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The impact of smog on the Beijing office market

BritCham / CBBC
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Poor air quality in Beijing has been the subject of much local and international scrutiny in recent years. Despite authorities’ considerable efforts, the combined effect of rapid urbanisation, explosive growth in the number of automobiles, the continued use of coal-fired power plants and inability to clamp down on industrial pollution continue to result in significant air pollution.
According to the Beijing Environmental Protection Bureau, the average density of PM2.5 in Beijing reached 85.9 micrograms per cubic metre in 2014, 1.5 times higher than the standard 35 micrograms per cubic metre set by the World Health Organization (WHO). During the same year, Beijing witnessed 175 days “with pollution”, among which 45 days saw “heavy pollution”. The city also witnessed an increase in density of PM10 due to dust and dry weather. In Mercer Consulting’s Quality of Life Survey released in March 2015, Beijing ranked only 118th out of 230 cities surveyed around the world, due largely to its poor air quality. Air pollution is beginning to negatively affect the appeal of Beijing as a place to live and do business, a trend that will have serious implications for the real estate industry.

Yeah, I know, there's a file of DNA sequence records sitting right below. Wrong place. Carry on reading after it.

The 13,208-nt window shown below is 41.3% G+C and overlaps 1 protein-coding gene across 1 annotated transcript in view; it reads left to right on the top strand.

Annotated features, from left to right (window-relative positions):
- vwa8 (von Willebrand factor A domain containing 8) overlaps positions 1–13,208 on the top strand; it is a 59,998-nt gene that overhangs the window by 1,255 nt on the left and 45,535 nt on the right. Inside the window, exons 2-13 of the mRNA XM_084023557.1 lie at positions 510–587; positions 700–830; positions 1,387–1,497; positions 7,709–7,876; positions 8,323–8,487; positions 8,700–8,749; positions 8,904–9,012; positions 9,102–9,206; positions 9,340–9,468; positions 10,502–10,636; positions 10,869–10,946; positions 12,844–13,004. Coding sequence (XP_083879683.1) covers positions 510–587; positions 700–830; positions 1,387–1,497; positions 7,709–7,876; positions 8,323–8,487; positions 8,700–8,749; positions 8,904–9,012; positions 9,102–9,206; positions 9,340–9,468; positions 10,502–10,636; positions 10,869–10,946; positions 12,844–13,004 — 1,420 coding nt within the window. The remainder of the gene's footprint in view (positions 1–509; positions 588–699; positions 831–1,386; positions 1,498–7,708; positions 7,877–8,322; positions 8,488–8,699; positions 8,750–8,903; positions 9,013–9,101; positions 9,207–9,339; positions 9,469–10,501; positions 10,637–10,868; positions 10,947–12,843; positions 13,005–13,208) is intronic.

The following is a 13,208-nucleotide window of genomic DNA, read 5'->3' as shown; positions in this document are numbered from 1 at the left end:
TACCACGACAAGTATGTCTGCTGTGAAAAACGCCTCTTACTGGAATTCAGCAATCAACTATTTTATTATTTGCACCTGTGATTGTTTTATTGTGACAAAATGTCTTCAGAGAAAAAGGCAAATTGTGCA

In early 2015 CBRE conducted an online survey to more accurately gauge the impact of poor air quality on the Beijing real estate market. A questionnaire was distributed to 90 Beijing-based office occupiers from various industries including professional services, information technology and telecommunications, manufacturing, retail/consumer goods, finance, energy and pharmaceuticals/biological. The survey received 73 responses. Around 82% of respondents were multinational or foreign companies, including firms from Hong Kong, Macao, Taiwan and joint ventures. 18% were private companies including share-issuing enterprises. To complement the findings of the survey, CBRE also conducted a number of interviews with industry experts and office landlords, all of which were used to compile the key findings in the report.
Please find the report attached below.
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